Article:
As an author who has worked on each and every aspect of a self-published book, I know exactly how much effort publishing one's own title entails. While Whooley managed to assemble a well-seasoned team to help her, ultimately things always rest with the author in this type of publishing, so my hat is off to Karen for a strong second effort.

This is a clean, straight forward assembly of 12 (mostly) summer designs utilizing all of the colors found at the shore. I love her choice for the cover (the design is Storm; that stitch pattern is fantastic, and I think its provenance can be traced to Robyn Chachula's Crochet Stitches). I have included photos here of my favorite designs from the collection. 

Deep Blue Sea
Deep Blue Sea is not only a unique shape - trapezoid from a beginning half-circle - but is an excellent pairing of stitch and yarn. The same thing holds for Shoreline - I love the colorway used to highlight stones along the shore, and graphic black and grays are always a winner with me. Coastline is a cross between a poncho and a pullover - it is a fresh garment shape and in the soft beige/gray green of the Anzula Fiber yarn used, this design is very striking.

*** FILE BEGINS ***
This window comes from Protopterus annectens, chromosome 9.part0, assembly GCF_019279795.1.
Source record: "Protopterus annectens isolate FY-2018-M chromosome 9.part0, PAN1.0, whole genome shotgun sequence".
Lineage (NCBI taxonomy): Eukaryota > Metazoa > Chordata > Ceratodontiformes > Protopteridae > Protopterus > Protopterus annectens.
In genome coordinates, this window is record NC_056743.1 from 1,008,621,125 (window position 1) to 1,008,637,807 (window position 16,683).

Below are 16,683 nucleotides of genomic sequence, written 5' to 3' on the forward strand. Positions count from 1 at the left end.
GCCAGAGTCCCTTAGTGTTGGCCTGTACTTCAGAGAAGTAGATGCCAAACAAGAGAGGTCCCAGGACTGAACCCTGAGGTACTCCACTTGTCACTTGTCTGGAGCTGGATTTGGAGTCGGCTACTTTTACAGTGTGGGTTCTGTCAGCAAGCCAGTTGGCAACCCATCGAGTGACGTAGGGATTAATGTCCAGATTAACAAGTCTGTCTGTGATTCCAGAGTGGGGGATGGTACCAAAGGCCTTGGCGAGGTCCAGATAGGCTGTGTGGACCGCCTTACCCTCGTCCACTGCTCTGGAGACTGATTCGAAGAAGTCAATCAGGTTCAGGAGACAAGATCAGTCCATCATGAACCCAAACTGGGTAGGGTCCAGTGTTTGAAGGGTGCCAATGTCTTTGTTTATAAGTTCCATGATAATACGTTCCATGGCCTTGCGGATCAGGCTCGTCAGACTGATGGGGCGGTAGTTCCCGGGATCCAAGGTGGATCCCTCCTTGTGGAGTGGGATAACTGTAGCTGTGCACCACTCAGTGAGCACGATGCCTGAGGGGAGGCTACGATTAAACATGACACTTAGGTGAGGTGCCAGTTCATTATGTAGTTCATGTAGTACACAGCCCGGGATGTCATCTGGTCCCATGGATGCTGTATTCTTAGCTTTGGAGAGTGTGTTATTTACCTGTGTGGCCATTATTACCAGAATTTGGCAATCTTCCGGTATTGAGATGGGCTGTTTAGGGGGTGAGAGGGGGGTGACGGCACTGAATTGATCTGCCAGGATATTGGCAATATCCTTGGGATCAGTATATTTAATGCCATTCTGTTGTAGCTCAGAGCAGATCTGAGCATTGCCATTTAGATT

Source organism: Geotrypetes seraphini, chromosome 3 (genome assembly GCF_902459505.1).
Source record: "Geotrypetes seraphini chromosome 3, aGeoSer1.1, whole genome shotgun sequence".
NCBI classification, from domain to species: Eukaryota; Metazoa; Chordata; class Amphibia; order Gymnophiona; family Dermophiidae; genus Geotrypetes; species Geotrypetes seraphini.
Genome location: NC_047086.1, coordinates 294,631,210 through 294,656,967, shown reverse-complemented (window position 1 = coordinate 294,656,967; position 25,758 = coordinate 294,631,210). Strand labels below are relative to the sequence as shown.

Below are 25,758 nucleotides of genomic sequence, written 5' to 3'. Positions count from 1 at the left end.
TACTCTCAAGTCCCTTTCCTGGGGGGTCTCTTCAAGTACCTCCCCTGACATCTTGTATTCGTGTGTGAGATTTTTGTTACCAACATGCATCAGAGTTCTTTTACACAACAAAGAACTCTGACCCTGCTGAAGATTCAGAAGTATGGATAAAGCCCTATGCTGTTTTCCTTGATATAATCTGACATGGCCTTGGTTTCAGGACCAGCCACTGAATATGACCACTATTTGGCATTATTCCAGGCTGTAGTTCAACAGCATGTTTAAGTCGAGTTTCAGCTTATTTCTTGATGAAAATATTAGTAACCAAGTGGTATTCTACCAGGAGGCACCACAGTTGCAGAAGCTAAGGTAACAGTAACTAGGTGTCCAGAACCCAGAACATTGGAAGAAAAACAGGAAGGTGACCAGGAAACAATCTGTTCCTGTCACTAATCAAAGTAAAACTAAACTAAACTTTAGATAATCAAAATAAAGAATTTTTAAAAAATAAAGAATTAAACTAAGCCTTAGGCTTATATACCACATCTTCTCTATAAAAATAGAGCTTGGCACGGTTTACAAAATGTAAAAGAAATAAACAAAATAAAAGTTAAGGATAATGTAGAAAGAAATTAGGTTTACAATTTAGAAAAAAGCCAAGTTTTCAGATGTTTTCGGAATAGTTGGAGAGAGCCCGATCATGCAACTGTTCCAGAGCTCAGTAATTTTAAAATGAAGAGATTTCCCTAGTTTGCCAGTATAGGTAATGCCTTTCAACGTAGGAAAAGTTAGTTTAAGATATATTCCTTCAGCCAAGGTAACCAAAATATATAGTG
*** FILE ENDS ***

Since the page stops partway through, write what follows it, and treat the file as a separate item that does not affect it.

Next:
Two other garments and six additional accessories round out this collection that Whooley places within her love for the western coastline of the United States. She also spends a fair amount of her introduction going over her favorite seaside places along said coast. Because I also know the lay of the land here in the west, I was a little surprised when I kept flipping pages and noticed that all of the designs were photographed in front of a fresh water lake. Karen acknowledges this at the end of the book, and I expect there is a fun (or at least memorable) story involved in the reason for this. That is, sometimes, the way self-publishing goes.